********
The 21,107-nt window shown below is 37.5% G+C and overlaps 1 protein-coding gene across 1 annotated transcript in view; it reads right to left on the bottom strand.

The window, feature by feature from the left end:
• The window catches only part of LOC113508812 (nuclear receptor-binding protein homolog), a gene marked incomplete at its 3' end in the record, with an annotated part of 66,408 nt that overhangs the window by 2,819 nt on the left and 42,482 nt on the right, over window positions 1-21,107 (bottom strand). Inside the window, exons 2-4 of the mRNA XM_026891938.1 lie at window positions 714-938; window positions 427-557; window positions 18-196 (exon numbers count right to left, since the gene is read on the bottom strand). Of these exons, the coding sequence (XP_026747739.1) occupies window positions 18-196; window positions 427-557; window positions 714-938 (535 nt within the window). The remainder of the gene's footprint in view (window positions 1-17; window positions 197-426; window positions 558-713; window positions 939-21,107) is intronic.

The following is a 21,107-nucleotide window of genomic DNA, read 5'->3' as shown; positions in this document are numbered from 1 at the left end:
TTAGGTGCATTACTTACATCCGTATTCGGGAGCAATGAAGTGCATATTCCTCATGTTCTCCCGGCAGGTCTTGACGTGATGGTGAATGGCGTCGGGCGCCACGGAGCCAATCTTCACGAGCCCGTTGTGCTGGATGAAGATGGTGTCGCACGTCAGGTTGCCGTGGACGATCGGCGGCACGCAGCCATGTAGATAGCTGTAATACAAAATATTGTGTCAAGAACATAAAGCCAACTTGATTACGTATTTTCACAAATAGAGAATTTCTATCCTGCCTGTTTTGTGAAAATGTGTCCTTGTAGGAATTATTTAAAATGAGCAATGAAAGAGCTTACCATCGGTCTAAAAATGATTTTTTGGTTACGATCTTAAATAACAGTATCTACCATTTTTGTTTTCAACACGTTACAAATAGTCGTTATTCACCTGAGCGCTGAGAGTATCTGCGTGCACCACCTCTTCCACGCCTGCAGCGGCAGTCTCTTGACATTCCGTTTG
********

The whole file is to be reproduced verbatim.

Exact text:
The 21,107-nt window shown below is 37.5% G+C and overlaps 1 protein-coding gene across 1 annotated transcript in view; it reads right to left on the bottom strand.

The window, feature by feature from the left end:
• The window catches only part of LOC113508812 (nuclear receptor-binding protein homolog), a gene marked incomplete at its 3' end in the record, with an annotated part of 66,408 nt that overhangs the window by 2,819 nt on the left and 42,482 nt on the right, over window positions 1-21,107 (bottom strand). Inside the window, exons 2-4 of the mRNA XM_026891938.1 lie at window positions 714-938; window positions 427-557; window positions 18-196 (exon numbers count right to left, since the gene is read on the bottom strand). Of these exons, the coding sequence (XP_026747739.1) occupies window positions 18-196; window positions 427-557; window positions 714-938 (535 nt within the window). The remainder of the gene's footprint in view (window positions 1-17; window positions 197-426; window positions 558-713; window positions 939-21,107) is intronic.

The following is a 21,107-nucleotide window of genomic DNA, read 5'->3' as shown; positions in this document are numbered from 1 at the left end:
TTAGGTGCATTACTTACATCCGTATTCGGGAGCAATGAAGTGCATATTCCTCATGTTCTCCCGGCAGGTCTTGACGTGATGGTGAATGGCGTCGGGCGCCACGGAGCCAATCTTCACGAGCCCGTTGTGCTGGATGAAGATGGTGTCGCACGTCAGGTTGCCGTGGACGATCGGCGGCACGCAGCCATGTAGATAGCTGTAATACAAAATATTGTGTCAAGAACATAAAGCCAACTTGATTACGTATTTTCACAAATAGAGAATTTCTATCCTGCCTGTTTTGTGAAAATGTGTCCTTGTAGGAATTATTTAAAATGAGCAATGAAAGAGCTTACCATCGGTCTAAAAATGATTTTTTGGTTACGATCTTAAATAACAGTATCTACCATTTTTGTTTTCAACACGTTACAAATAGTCGTTATTCACCTGAGCGCTGAGAGTATCTGCGTGCACCACCTCTTCCACGCCTGCAGCGGCAGTCTCTTGACATTCCGTTTG